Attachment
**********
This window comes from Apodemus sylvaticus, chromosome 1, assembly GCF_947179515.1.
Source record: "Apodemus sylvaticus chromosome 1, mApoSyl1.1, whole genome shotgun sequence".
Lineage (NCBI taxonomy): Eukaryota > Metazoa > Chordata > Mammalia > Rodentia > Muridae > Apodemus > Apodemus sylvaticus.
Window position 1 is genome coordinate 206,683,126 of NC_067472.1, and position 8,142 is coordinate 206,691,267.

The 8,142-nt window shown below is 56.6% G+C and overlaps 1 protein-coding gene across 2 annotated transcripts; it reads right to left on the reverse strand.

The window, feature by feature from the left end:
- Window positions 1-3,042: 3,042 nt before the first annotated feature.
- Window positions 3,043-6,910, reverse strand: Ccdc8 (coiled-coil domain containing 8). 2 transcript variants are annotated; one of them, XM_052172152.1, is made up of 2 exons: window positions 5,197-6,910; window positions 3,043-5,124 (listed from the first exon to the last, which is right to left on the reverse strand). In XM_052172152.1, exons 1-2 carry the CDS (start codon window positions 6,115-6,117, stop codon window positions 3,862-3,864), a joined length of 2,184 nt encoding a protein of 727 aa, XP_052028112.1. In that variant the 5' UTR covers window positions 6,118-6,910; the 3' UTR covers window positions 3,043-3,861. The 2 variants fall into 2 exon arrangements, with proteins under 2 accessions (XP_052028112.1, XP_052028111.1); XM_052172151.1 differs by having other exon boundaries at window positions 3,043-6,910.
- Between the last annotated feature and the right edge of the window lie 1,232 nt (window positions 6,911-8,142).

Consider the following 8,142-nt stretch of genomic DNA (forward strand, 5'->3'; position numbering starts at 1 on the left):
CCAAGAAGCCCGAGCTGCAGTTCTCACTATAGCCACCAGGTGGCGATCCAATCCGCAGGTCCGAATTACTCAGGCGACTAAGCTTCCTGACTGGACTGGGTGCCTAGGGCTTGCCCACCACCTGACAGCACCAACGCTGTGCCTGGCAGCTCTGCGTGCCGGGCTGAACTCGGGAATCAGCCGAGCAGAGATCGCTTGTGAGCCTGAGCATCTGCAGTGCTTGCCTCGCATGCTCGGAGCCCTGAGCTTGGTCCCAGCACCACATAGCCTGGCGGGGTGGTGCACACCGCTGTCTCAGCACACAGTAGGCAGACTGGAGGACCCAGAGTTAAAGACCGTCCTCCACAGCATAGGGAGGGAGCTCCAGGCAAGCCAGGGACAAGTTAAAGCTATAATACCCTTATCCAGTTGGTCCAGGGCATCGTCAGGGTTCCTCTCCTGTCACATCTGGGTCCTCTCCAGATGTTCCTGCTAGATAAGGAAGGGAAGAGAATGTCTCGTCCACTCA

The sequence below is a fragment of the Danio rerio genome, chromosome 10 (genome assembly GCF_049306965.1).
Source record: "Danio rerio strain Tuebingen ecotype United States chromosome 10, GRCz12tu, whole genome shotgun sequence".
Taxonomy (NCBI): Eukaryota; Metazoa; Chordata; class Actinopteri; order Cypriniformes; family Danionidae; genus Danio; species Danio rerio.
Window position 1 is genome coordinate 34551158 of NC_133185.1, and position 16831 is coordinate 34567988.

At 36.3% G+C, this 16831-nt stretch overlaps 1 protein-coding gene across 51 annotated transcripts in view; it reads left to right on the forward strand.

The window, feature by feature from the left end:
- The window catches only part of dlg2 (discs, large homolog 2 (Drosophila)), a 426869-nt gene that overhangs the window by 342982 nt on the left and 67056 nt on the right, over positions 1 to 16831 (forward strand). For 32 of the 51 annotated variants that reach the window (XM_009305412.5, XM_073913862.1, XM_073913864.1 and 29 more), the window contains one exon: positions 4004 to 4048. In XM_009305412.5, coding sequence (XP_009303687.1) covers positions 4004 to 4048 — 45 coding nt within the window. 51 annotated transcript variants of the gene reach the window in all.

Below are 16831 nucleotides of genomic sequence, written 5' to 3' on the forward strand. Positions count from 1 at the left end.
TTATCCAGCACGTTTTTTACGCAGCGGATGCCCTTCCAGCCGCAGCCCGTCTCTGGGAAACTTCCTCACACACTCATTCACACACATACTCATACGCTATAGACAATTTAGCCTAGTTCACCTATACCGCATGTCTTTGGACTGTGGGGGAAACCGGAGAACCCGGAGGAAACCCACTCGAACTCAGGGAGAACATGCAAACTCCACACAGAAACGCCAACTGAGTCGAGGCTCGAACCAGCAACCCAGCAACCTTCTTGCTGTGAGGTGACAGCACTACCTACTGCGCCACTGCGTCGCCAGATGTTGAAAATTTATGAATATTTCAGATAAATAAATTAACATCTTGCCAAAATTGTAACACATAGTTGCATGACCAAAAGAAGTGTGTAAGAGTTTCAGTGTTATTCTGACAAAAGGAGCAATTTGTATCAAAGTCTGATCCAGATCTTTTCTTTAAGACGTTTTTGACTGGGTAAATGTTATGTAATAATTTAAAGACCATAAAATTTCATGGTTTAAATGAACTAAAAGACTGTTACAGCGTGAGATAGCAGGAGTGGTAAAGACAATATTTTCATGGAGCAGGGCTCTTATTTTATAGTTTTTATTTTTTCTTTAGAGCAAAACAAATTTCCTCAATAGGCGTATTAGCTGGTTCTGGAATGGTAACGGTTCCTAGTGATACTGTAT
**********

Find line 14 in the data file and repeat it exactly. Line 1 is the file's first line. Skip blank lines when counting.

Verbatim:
Taxonomy (NCBI): Eukaryota; Metazoa; Chordata; class Actinopteri; order Cypriniformes; family Danionidae; genus Danio; species Danio rerio.